Blondelle.[email protected].com
Blondelle.[email protected].com
front-end developer

-------------------OUTPUT TRUNCATED-----------------------

If you want to read the CSV all at once, use the ReadAll() method instead of Read().

CSV With Custom Delimiter

Sometimes, you may come across a CSV file that does not use commas as the delimiter. Although following the format of a CSV file, files with custom delimiters can pose a challenge when parsing.

However, we can specify the comma and the comment in Go programming. Take the following example of the CSV file:

id;firstname;lastname;email;email2;profession
100;Blondelle;Strephon;Blondelle.[email protected].com;Blondelle.[email protected].com;front-end developer
101;Sissy;Hutchison;Sissy.[email protected].com;Sissy.[email protected].com;devops engineer
102;Babita;Loeb;Babita.[email protected].com;Babita.[email protected].com;game developer
103;Tomasina;Letsou;Tomasina.[email protected].com;Tomasina.[email protected].com;back-end developer

Although the file does follow a similar format to a CSV file, it uses semi-colons as the delimiters instead of a comma.

To parse the previous file in Go, we can run the code as shown below:

package main
import (
    "encoding/csv"
    "fmt"
    "log"
    "os"
)
func main() {
    file, err := os.Open("user_info.csv")
    if err != nil {
        log.Fatal(err)
    }
    reader := csv.NewReader(file)
    reader.Comma = ';'
    each_record, err := reader.ReadAll()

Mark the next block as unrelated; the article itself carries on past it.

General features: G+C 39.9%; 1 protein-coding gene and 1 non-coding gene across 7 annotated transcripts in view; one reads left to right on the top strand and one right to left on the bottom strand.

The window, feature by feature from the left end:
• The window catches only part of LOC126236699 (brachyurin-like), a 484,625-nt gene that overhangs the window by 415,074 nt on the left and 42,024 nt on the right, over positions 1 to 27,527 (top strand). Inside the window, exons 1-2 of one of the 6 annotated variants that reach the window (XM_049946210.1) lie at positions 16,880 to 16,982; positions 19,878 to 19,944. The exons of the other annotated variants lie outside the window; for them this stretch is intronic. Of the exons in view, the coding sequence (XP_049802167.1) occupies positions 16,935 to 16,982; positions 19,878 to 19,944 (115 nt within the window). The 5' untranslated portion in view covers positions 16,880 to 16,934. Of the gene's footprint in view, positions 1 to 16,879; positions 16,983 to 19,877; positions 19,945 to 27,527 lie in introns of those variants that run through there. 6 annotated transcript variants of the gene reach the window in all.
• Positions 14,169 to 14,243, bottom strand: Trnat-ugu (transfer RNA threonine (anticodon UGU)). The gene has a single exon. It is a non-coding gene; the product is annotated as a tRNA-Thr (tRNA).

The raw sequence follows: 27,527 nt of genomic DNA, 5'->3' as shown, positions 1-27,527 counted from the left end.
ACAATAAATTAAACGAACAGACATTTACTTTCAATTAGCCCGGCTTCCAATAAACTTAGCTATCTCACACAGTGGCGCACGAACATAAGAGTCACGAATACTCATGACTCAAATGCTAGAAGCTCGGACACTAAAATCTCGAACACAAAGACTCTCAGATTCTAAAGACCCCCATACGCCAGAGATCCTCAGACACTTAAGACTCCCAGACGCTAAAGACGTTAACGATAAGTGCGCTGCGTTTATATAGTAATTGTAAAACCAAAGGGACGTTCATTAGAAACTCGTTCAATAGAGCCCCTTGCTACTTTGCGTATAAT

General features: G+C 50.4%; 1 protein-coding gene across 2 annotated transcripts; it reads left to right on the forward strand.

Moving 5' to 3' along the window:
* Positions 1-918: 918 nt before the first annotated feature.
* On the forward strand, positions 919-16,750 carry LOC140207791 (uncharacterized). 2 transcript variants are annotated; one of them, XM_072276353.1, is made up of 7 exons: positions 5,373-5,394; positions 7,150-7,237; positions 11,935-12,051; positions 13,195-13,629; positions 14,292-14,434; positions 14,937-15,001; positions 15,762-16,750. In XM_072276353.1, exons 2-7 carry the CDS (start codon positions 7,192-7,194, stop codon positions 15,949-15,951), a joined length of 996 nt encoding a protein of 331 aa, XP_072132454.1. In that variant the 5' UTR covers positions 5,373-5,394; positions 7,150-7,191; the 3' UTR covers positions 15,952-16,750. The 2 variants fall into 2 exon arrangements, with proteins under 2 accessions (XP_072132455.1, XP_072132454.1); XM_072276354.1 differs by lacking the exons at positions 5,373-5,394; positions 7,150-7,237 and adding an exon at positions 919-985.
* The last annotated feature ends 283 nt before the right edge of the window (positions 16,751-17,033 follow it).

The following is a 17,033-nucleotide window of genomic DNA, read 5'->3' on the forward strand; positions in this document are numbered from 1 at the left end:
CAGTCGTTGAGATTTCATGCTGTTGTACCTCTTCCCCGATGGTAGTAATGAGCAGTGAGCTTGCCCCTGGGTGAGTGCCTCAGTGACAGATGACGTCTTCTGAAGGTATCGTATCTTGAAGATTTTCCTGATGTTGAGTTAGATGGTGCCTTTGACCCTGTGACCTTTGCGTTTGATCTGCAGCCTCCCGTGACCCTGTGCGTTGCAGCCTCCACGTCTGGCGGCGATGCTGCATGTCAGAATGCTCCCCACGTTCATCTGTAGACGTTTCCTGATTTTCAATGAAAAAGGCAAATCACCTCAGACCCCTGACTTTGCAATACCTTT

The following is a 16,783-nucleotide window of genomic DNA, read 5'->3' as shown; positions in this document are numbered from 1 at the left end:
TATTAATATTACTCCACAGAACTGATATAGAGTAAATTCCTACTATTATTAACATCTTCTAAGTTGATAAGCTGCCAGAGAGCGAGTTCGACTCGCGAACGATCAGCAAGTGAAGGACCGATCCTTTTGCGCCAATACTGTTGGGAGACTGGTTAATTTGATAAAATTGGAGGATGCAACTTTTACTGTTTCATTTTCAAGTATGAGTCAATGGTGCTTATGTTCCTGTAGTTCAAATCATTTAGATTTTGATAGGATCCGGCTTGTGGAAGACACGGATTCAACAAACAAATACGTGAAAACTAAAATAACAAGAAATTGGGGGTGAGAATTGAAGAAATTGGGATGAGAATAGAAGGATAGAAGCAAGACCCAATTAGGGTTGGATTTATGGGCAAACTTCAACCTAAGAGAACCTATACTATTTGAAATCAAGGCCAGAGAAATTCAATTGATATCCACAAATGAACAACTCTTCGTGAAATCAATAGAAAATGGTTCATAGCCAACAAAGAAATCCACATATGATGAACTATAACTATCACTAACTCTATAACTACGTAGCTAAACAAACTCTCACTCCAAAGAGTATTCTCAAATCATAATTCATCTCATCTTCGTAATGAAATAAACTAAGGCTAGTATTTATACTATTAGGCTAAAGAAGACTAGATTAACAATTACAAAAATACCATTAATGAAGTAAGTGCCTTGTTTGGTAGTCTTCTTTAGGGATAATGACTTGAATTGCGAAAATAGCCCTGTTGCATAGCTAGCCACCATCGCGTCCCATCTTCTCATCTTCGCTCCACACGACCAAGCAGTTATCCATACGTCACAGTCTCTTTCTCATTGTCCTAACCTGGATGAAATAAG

if err != nil {
        log.Fatal(err)
    }
    fmt.Println(each_record)
}

The previous code specifies a custom delimiter using the reader.Comma.

If you want to remove leading spaces, you can set the value:

reader. TrimLeadingSpace = true

Golang CSV Write

To write a CSV record to the file, we use the Write function. The record is a slice of string values, with each string representing a single field.

NOTE: Since these are buffered, you must call Flush to ensure it writes the record to the original writer.

Consider the example below:

package main
import (
    "encoding/csv"
    "log"
    "os"
)
func main() {
    new_records := [][]string{
        {"Larine", "Oriana", "[email protected]", "[email protected]", "back-end developer"}}
    file, err := os.Create("new_file.csv")
    defer file.Close()
    if err != nil {
        log.Fatal(err)
    }
    writer := csv.NewWriter(file)
    defer writer.Flush()

    for _, record := range new_records {
        if err := writer.Write(record); err != nil {
            log.Fatal(err)
        }
    }
}

The previous code creates the specified CSV files and adds the records to the file.

If you do not want to call Flush manually, you can use the WriteAll() method. It calls the Flush method automatically.

Conclusion

This guide explores how to work with CSV files using the Go encoding/CSV package. We hope you found this article helpful. Check out other Linux Hint articles to learn more tips.

About the author

John Otieno

My name is John and am a fellow geek like you. I am passionate about all things computers from Hardware, Operating systems to Programming. My dream is to share my knowledge with the world and help out fellow geeks. Follow my content by subscribing to LinuxHint mailing list